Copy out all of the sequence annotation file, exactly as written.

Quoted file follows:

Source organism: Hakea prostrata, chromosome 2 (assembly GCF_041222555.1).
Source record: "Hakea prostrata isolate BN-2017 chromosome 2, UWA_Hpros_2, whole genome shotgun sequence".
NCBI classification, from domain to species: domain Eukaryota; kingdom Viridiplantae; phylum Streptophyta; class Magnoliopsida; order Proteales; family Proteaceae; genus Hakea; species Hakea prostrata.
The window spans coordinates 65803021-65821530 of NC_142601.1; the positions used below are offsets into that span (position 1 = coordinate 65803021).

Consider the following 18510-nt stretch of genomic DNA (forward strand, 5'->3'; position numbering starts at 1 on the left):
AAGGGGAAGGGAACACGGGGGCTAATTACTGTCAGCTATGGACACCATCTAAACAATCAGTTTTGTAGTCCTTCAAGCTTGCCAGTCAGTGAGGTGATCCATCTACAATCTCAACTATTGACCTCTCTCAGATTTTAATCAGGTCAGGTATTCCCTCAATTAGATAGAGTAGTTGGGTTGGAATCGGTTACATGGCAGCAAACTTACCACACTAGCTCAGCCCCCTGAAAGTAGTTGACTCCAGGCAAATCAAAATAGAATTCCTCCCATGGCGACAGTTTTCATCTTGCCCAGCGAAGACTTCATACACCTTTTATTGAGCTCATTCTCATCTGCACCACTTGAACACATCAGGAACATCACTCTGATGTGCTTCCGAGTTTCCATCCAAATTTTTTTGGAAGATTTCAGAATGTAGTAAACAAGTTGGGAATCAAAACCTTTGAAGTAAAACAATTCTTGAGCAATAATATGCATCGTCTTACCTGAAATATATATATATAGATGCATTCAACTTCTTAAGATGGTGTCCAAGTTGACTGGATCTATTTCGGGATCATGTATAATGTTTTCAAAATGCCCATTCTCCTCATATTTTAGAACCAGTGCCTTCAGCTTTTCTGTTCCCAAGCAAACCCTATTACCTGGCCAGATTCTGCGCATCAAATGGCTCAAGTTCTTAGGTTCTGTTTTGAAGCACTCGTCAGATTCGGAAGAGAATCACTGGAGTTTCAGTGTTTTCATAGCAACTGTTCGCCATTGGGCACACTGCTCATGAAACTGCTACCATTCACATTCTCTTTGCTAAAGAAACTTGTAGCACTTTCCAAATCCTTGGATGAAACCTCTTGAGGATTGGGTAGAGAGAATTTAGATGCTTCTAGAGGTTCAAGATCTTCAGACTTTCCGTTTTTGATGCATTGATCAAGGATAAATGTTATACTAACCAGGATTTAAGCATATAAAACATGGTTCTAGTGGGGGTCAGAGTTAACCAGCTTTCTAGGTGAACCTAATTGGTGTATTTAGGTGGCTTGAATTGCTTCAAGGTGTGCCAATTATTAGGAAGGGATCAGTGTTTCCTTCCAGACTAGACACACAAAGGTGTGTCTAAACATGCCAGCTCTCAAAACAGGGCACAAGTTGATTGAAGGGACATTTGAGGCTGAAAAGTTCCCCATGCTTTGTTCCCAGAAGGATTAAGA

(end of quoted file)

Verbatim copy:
Source organism: Hakea prostrata, chromosome 2 (assembly GCF_041222555.1).
Source record: "Hakea prostrata isolate BN-2017 chromosome 2, UWA_Hpros_2, whole genome shotgun sequence".
NCBI classification, from domain to species: domain Eukaryota; kingdom Viridiplantae; phylum Streptophyta; class Magnoliopsida; order Proteales; family Proteaceae; genus Hakea; species Hakea prostrata.
The window spans coordinates 65803021-65821530 of NC_142601.1; the positions used below are offsets into that span (position 1 = coordinate 65803021).

Consider the following 18510-nt stretch of genomic DNA (forward strand, 5'->3'; position numbering starts at 1 on the left):
AAGGGGAAGGGAACACGGGGGCTAATTACTGTCAGCTATGGACACCATCTAAACAATCAGTTTTGTAGTCCTTCAAGCTTGCCAGTCAGTGAGGTGATCCATCTACAATCTCAACTATTGACCTCTCTCAGATTTTAATCAGGTCAGGTATTCCCTCAATTAGATAGAGTAGTTGGGTTGGAATCGGTTACATGGCAGCAAACTTACCACACTAGCTCAGCCCCCTGAAAGTAGTTGACTCCAGGCAAATCAAAATAGAATTCCTCCCATGGCGACAGTTTTCATCTTGCCCAGCGAAGACTTCATACACCTTTTATTGAGCTCATTCTCATCTGCACCACTTGAACACATCAGGAACATCACTCTGATGTGCTTCCGAGTTTCCATCCAAATTTTTTTGGAAGATTTCAGAATGTAGTAAACAAGTTGGGAATCAAAACCTTTGAAGTAAAACAATTCTTGAGCAATAATATGCATCGTCTTACCTGAAATATATATATATAGATGCATTCAACTTCTTAAGATGGTGTCCAAGTTGACTGGATCTATTTCGGGATCATGTATAATGTTTTCAAAATGCCCATTCTCCTCATATTTTAGAACCAGTGCCTTCAGCTTTTCTGTTCCCAAGCAAACCCTATTACCTGGCCAGATTCTGCGCATCAAATGGCTCAAGTTCTTAGGTTCTGTTTTGAAGCACTCGTCAGATTCGGAAGAGAATCACTGGAGTTTCAGTGTTTTCATAGCAACTGTTCGCCATTGGGCACACTGCTCATGAAACTGCTACCATTCACATTCTCTTTGCTAAAGAAACTTGTAGCACTTTCCAAATCCTTGGATGAAACCTCTTGAGGATTGGGTAGAGAGAATTTAGATGCTTCTAGAGGTTCAAGATCTTCAGACTTTCCGTTTTTGATGCATTGATCAAGGATAAATGTTATACTAACCAGGATTTAAGCATATAAAACATGGTTCTAGTGGGGGTCAGAGTTAACCAGCTTTCTAGGTGAACCTAATTGGTGTATTTAGGTGGCTTGAATTGCTTCAAGGTGTGCCAATTATTAGGAAGGGATCAGTGTTTCCTTCCAGACTAGACACACAAAGGTGTGTCTAAACATGCCAGCTCTCAAAACAGGGCACAAGTTGATTGAAGGGACATTTGAGGCTGAAAAGTTCCCCATGCTTTGTTCCCAGAAGGATTAAGA